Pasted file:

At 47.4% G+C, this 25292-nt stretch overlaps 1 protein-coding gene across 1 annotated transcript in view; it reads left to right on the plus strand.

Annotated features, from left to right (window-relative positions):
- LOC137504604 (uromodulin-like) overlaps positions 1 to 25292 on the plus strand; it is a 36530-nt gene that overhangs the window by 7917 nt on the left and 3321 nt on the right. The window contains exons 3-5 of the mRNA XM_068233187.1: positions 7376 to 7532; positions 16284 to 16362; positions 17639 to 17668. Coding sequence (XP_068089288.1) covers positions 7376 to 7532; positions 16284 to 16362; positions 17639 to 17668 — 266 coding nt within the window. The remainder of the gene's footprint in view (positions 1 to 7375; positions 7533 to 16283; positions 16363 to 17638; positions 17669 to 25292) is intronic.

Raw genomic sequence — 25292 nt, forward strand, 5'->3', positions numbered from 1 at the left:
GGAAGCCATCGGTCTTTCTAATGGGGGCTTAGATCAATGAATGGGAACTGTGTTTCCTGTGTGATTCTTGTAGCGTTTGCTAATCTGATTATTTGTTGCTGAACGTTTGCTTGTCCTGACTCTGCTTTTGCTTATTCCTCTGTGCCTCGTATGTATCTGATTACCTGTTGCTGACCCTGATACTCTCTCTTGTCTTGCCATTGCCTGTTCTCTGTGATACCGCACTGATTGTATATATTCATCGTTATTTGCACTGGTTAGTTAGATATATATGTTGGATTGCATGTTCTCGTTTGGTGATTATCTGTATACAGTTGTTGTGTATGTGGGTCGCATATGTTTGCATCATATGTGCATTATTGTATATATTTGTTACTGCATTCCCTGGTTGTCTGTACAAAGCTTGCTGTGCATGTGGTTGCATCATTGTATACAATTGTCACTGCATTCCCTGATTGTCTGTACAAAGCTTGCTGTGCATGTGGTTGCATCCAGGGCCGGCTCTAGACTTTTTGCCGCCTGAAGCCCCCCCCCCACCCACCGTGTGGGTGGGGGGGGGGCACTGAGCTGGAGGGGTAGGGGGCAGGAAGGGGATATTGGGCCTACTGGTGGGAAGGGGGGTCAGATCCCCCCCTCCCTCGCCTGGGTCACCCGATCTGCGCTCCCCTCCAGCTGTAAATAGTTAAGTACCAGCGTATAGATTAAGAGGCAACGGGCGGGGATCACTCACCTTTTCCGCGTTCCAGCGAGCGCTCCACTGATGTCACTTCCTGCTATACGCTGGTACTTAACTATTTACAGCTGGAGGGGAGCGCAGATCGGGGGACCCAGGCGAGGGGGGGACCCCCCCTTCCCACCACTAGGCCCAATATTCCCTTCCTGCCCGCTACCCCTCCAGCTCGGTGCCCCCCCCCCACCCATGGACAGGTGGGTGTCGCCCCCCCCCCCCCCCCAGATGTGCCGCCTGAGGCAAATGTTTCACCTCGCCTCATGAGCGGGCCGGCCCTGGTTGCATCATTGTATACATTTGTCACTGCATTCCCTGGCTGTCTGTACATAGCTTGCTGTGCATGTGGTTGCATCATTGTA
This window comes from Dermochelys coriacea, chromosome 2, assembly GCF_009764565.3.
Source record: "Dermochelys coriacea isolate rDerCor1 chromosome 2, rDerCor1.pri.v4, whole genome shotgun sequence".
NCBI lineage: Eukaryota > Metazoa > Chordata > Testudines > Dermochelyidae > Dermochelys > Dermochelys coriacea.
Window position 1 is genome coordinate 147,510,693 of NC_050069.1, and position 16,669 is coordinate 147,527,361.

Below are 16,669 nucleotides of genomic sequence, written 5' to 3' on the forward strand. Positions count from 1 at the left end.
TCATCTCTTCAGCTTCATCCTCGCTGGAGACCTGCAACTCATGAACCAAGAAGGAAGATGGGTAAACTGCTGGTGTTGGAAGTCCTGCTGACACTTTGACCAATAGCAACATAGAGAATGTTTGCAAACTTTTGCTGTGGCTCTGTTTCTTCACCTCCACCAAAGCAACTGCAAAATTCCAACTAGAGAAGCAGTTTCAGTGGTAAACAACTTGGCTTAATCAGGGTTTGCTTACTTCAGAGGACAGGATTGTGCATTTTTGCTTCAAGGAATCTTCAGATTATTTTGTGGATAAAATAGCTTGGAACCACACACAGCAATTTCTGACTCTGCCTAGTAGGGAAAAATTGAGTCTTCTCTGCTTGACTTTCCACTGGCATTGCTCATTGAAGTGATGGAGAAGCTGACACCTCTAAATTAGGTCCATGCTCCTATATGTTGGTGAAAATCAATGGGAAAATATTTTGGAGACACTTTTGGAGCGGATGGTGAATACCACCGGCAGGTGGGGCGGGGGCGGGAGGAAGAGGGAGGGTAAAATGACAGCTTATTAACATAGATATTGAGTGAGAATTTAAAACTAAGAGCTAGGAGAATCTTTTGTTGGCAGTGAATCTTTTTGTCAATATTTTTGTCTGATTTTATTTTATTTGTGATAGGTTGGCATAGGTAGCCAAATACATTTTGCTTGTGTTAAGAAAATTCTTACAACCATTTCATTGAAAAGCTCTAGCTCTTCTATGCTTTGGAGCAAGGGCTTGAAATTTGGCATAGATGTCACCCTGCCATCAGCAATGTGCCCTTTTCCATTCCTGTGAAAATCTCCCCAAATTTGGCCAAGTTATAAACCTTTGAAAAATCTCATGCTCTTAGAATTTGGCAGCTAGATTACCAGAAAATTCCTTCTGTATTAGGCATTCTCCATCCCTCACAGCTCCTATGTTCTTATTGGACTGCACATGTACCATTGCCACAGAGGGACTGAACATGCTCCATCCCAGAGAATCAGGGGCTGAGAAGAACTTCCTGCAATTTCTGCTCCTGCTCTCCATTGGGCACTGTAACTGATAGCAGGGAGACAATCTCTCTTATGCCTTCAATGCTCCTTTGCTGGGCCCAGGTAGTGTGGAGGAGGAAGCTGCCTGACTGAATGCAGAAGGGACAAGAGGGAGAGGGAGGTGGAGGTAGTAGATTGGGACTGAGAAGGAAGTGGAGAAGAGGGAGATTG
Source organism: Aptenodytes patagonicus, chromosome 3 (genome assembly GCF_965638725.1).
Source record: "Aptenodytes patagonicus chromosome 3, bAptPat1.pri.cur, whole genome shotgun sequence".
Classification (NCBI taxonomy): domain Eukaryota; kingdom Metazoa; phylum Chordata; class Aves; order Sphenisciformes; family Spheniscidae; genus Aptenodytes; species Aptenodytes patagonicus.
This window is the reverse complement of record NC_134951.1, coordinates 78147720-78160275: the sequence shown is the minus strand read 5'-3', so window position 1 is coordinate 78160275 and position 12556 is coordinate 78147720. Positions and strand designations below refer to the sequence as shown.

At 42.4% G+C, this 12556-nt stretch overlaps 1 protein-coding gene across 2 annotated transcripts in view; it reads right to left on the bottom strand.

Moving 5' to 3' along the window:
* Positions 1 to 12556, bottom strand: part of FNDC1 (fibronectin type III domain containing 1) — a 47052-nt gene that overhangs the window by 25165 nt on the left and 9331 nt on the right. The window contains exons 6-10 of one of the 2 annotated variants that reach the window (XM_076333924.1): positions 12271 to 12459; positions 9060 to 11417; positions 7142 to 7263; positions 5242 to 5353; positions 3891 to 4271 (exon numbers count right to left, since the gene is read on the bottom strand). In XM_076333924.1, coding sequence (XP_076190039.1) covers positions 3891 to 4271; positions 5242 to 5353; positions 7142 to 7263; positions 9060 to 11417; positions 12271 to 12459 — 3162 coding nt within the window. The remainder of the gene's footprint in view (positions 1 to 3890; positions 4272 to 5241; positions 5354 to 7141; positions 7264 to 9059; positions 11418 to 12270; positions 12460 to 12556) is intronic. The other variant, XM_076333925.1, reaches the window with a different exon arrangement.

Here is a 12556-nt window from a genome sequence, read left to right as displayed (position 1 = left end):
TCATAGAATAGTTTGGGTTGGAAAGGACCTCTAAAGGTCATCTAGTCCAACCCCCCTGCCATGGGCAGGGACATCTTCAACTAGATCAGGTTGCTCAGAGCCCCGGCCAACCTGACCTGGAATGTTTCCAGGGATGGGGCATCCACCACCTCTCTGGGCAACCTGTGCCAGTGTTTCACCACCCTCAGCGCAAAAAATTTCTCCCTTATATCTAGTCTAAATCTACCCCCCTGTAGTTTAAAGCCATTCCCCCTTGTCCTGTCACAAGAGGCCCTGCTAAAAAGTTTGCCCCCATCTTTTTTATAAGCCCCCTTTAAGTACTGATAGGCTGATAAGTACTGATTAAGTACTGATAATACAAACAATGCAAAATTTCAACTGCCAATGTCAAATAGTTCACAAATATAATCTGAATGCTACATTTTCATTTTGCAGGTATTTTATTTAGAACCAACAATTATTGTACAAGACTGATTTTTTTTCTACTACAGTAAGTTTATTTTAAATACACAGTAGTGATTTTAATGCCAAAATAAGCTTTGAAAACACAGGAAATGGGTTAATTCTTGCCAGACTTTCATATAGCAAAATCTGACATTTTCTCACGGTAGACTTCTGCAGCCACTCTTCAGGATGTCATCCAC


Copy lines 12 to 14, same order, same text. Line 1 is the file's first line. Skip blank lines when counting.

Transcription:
Source organism: Aptenodytes patagonicus, chromosome 3 (genome assembly GCF_965638725.1).
Source record: "Aptenodytes patagonicus chromosome 3, bAptPat1.pri.cur, whole genome shotgun sequence".
Classification (NCBI taxonomy): domain Eukaryota; kingdom Metazoa; phylum Chordata; class Aves; order Sphenisciformes; family Spheniscidae; genus Aptenodytes; species Aptenodytes patagonicus.